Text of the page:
Melanoma has the fastest growing incidence and mortality rates compared to any other type of cancer (5, 6). Current treatment for all stages of melanoma includes surgery with margins of the primary lesions assessed via visual inspection and post-operative histopathology. However, controversy still exists on the width of the surgical margins needed to eliminate local reoccurrence and/or in-transit metastases (3, 12, 13), conditions that have severe consequences for patients. In addition, post-operative assessment of tumor-free margins, achieved via histopathology, has significant limitations, including 1. It is subjective, 2. Surveillance of the margins is performed on just a small portion of the excision, and 3. The time between surgery and feedback on its success (i.e., confirmation of negative margins) can take days. Optical high-resolution, 3D, molecular imaging provides a means by which margins can be assessed quantitatively, non-invasively, and in real time. To this end, this proposal focuses on a multi-modality optical approach to assess melanoma tumor margins based on quantitative molecular and structural surrogate biomarkers. Two molecular imaging methods will be used. The first is pump-probe microscopy, a nonlinear optical method that achieves quantitative molecular contrast of pigments, including eumelanin and phoemelanin (12). This method is uniquely suited for diagnosing melanoma since eu- and pheo-melanin play an important role in the malignant progression of this disease (12). The second method, pump-probe nonlinear phase dispersion spectroscopy (PP-NLDS), yields complementary information by probing phase changes resulting from cross phase modulation, a ubiquitous effect that provides structural information (35, 36), and molecular reorientation effects (i.e., optical Kerr effect), which provides sensitivity to the diffusive properties of aqueous environments (20, 32). Additional structural information will be obtained from multiphoton autofluorescence, second harmonic generation, and optical coherence microscopy (OCM).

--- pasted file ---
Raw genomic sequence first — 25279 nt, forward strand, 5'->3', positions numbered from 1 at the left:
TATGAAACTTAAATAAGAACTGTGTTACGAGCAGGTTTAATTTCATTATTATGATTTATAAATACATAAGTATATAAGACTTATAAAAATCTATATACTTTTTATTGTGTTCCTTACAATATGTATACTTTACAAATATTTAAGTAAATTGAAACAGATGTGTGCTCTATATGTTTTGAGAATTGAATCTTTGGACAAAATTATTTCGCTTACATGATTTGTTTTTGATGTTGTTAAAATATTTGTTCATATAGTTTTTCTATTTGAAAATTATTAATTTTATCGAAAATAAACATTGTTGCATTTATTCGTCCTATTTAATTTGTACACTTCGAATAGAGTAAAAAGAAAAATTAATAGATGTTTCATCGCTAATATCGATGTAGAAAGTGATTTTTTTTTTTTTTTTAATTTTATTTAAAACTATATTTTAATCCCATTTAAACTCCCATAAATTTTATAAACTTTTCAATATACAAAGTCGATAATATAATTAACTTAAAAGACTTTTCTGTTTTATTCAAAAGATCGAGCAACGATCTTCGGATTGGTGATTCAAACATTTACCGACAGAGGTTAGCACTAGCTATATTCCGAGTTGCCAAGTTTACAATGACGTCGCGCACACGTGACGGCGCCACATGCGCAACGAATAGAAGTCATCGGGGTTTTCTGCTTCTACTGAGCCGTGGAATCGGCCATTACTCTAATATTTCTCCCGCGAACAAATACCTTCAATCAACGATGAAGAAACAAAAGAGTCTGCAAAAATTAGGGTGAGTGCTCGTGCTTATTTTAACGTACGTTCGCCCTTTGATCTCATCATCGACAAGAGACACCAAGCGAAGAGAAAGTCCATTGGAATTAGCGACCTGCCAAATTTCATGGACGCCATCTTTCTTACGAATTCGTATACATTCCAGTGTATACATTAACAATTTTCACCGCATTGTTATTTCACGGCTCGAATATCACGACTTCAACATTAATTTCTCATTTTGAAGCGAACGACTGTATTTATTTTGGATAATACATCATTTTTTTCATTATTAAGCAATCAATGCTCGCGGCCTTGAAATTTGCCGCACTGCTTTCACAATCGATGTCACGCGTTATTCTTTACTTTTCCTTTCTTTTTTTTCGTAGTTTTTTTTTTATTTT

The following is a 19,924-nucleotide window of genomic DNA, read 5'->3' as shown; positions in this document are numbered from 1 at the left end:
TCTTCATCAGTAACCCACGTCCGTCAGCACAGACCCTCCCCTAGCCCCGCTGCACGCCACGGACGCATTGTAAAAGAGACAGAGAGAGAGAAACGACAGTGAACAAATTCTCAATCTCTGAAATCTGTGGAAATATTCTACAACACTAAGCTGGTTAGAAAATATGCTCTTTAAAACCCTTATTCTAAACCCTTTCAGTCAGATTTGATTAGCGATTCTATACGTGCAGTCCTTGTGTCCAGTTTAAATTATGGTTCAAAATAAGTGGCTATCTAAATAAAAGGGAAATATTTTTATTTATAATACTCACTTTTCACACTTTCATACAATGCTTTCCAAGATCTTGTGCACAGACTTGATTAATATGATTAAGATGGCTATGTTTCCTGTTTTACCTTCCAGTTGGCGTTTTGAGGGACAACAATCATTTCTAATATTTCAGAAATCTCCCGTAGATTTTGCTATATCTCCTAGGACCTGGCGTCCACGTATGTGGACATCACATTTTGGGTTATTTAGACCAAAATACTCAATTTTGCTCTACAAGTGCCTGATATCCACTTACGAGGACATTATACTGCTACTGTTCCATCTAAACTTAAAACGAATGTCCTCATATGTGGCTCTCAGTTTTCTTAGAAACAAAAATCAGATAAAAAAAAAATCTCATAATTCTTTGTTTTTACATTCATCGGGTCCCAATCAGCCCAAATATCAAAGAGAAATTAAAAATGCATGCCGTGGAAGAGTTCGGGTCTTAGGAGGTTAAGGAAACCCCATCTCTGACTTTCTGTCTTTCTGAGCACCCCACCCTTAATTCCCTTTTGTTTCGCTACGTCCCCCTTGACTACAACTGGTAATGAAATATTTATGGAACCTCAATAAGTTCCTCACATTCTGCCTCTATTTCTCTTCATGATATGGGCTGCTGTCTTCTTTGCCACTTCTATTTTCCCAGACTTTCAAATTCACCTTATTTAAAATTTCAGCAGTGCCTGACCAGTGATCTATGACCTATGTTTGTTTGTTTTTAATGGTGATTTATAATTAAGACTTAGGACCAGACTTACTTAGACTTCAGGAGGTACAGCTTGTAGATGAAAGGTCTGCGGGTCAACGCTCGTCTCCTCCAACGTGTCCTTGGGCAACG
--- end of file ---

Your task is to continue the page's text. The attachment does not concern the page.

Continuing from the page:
The first aim of the proposal is to develop a combined, multi-modality system. The strategy is to modify an existing custom-built microscope to incorporate PP-NLDS and OCM, both detected with the same instrumentation.
Aim 2 will focus on developing proper criteria for margin assessment using a human grafted skin mouse model. We expect that lesions with positive margins will contain a combination of markers including a shift toward eumlanic pigment, dermal microsatellite, disorganized tissue architecture, differences in intracellular environments, and enlarged cell nuclei.
Aim 3 will validate the approach using human specimens from cadavers and patients undergoing surgery. All imaging results will be correlated with histopathology to validate the approach. Successful completion of this work will pave the way for an instrument that provides quantitative biomarkers to assess melanoma tumor margins, thereby improving the chances of surgical success in the first excision and in a timely manner, without altering accepted clinical paradigms.

Public Health Relevance

We propose to develop and apply a multi-modality, optical imaging system for melanoma margin assessment. The approach combines established and novel molecular methods as well as structural optical imaging techniques to provide quantitative surrogate biomarkers of disease. This work has the potential to provide more efficient and complete melanoma tumor removal in the first surgical procedure, thus driving down cost and improving patient healthcare.

National Institute of Health (NIH)
Postdoctoral Individual National Research Service Award (F32)
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Special Emphasis Panel (ZRG1)
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Mcguirl, Michele
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Duke University
Schools of Arts and Sciences
United States
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Robles, Francisco E; Fischer, Martin C; Warren, Warren S (2014) Femtosecond pulse shaping enables detection of optical Kerr-effect (OKE) dynamics for molecular imaging. Opt Lett 39:4788-91